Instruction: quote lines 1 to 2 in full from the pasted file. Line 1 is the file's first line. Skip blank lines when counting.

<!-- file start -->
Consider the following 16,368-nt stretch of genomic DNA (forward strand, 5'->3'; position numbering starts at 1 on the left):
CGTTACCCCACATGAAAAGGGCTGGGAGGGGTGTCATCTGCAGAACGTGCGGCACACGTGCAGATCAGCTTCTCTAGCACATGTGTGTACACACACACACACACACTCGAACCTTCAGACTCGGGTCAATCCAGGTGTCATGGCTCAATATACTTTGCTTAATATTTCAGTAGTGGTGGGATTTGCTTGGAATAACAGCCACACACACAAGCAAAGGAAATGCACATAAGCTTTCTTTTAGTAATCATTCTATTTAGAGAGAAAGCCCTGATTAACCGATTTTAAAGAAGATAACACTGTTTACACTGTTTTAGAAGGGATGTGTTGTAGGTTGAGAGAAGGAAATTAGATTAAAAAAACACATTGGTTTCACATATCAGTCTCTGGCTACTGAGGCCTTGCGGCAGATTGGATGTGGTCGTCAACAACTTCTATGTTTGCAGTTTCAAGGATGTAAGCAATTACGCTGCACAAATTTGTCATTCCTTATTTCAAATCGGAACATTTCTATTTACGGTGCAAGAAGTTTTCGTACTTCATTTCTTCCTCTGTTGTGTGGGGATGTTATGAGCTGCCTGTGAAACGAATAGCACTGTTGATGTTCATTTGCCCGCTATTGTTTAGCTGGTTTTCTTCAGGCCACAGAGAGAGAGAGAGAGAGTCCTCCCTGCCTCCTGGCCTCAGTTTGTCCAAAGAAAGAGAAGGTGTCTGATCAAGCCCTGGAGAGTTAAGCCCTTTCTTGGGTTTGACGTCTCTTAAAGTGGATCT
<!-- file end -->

Consider the following 16,368-nt stretch of genomic DNA (forward strand, 5'->3'; position numbering starts at 1 on the left):
CGTTACCCCACATGAAAAGGGCTGGGAGGGGTGTCATCTGCAGAACGTGCGGCACACGTGCAGATCAGCTTCTCTAGCACATGTGTGTACACACACACACACACACTCGAACCTTCAGACTCGGGTCAATCCAGGTGTCATGGCTCAATATACTTTGCTTAATATTTCAGTAGTGGTGGGATTTGCTTGGAATAACAGCCACACACACAAGCAAAGGAAATGCACATAAGCTTTCTTTTAGTAATCATTCTATTTAGAGAGAAAGCCCTGATTAACCGATTTTAAAGAAGATAACACTGTTTACACTGTTTTAGAAGGGATGTGTTGTAGGTTGAGAGAAGGAAATTAGATTAAAAAAACACATTGGTTTCACATATCAGTCTCTGGCTACTGAGGCCTTGCGGCAGATTGGATGTGGTCGTCAACAACTTCTATGTTTGCAGTTTCAAGGATGTAAGCAATTACGCTGCACAAATTTGTCATTCCTTATTTCAAATCGGAACATTTCTATTTACGGTGCAAGAAGTTTTCGTACTTCATTTCTTCCTCTGTTGTGTGGGGATGTTATGAGCTGCCTGTGAAACGAATAGCACTGTTGATGTTCATTTGCCCGCTATTGTTTAGCTGGTTTTCTTCAGGCCACAGAGAGAGAGAGAGAGAGTCCTCCCTGCCTCCTGGCCTCAGTTTGTCCAAAGAAAGAGAAGGTGTCTGATCAAGCCCTGGAGAGTTAAGCCCTTTCTTGGGTTTGACGTCTCTTAAAGTGGATCT